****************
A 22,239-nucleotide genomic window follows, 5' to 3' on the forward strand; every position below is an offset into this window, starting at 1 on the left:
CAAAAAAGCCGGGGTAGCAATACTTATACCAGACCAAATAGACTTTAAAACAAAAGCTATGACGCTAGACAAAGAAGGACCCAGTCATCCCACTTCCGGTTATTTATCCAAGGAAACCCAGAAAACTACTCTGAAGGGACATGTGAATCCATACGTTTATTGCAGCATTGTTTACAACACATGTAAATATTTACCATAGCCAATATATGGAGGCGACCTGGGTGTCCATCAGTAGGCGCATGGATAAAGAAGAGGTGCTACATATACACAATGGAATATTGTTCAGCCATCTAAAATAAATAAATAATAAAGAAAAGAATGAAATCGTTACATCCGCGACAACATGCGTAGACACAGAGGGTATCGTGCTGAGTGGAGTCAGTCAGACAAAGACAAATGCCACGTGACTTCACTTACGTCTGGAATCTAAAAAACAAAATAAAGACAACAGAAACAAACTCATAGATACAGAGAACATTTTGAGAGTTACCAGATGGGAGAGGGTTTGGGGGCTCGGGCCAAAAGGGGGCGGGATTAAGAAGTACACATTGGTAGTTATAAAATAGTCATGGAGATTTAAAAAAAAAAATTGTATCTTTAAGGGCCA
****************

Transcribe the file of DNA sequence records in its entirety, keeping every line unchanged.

A 22,239-nucleotide genomic window follows, 5' to 3' on the forward strand; every position below is an offset into this window, starting at 1 on the left:
CAAAAAAGCCGGGGTAGCAATACTTATACCAGACCAAATAGACTTTAAAACAAAAGCTATGACGCTAGACAAAGAAGGACCCAGTCATCCCACTTCCGGTTATTTATCCAAGGAAACCCAGAAAACTACTCTGAAGGGACATGTGAATCCATACGTTTATTGCAGCATTGTTTACAACACATGTAAATATTTACCATAGCCAATATATGGAGGCGACCTGGGTGTCCATCAGTAGGCGCATGGATAAAGAAGAGGTGCTACATATACACAATGGAATATTGTTCAGCCATCTAAAATAAATAAATAATAAAGAAAAGAATGAAATCGTTACATCCGCGACAACATGCGTAGACACAGAGGGTATCGTGCTGAGTGGAGTCAGTCAGACAAAGACAAATGCCACGTGACTTCACTTACGTCTGGAATCTAAAAAACAAAATAAAGACAACAGAAACAAACTCATAGATACAGAGAACATTTTGAGAGTTACCAGATGGGAGAGGGTTTGGGGGCTCGGGCCAAAAGGGGGCGGGATTAAGAAGTACACATTGGTAGTTATAAAATAGTCATGGAGATTTAAAAAAAAAAATTGTATCTTTAAGGGCCA